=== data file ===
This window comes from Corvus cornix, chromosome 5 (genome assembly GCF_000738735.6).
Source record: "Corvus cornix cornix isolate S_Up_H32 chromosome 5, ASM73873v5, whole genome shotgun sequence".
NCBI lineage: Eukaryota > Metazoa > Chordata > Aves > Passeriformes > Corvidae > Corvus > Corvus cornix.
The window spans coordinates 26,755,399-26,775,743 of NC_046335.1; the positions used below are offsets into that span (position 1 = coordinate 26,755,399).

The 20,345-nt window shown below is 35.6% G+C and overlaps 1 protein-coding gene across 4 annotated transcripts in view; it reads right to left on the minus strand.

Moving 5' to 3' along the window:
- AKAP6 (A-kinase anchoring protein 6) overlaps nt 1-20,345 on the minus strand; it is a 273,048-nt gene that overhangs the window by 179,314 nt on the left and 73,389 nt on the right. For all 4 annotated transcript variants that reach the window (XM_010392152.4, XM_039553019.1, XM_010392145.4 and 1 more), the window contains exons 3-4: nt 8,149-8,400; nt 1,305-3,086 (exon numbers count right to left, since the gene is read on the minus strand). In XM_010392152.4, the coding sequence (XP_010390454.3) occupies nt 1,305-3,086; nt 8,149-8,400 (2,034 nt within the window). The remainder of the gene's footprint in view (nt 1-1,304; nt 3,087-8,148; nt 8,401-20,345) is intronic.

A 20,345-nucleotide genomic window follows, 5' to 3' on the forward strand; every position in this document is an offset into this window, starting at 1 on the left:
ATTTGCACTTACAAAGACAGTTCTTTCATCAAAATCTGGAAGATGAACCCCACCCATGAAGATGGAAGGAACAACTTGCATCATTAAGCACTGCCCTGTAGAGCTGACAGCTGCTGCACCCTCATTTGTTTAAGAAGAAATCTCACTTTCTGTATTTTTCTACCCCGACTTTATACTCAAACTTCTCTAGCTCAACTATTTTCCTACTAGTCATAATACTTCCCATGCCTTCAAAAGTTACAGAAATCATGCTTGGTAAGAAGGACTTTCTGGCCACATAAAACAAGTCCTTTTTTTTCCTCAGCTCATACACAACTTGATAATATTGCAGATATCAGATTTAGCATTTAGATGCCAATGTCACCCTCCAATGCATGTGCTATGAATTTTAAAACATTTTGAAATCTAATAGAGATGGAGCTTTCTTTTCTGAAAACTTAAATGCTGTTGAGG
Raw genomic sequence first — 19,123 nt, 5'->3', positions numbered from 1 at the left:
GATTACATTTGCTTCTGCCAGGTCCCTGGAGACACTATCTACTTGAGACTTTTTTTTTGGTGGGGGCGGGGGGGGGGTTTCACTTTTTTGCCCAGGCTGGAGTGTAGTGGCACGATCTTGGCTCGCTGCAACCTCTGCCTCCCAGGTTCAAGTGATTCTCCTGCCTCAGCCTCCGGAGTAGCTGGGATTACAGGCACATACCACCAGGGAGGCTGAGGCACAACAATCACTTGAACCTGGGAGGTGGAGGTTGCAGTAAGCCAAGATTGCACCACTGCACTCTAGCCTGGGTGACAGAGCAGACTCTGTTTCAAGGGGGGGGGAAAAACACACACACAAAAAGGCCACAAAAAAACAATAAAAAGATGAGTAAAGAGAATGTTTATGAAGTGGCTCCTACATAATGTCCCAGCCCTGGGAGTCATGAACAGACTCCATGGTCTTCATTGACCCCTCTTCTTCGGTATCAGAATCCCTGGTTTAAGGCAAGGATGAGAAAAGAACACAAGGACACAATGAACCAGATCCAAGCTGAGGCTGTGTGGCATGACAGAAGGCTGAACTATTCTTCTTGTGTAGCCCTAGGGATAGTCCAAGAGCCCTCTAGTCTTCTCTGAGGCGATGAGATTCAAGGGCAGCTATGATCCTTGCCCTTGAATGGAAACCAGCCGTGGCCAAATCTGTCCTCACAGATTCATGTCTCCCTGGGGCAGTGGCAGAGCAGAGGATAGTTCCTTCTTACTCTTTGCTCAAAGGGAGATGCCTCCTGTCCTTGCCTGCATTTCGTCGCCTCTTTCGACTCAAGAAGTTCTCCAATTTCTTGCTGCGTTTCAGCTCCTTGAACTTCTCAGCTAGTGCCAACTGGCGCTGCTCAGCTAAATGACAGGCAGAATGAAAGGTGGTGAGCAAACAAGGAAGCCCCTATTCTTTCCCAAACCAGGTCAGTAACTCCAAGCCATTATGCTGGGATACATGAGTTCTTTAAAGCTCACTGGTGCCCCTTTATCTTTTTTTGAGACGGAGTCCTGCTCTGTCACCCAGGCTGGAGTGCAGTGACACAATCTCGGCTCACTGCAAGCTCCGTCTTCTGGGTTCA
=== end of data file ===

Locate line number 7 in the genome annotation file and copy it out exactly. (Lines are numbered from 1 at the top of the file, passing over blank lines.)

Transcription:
- AKAP6 (A-kinase anchoring protein 6) overlaps nt 1-20,345 on the minus strand; it is a 273,048-nt gene that overhangs the window by 179,314 nt on the left and 73,389 nt on the right. For all 4 annotated transcript variants that reach the window (XM_010392152.4, XM_039553019.1, XM_010392145.4 and 1 more), the window contains exons 3-4: nt 8,149-8,400; nt 1,305-3,086 (exon numbers count right to left, since the gene is read on the minus strand). In XM_010392152.4, the coding sequence (XP_010390454.3) occupies nt 1,305-3,086; nt 8,149-8,400 (2,034 nt within the window). The remainder of the gene's footprint in view (nt 1-1,304; nt 3,087-8,148; nt 8,401-20,345) is intronic.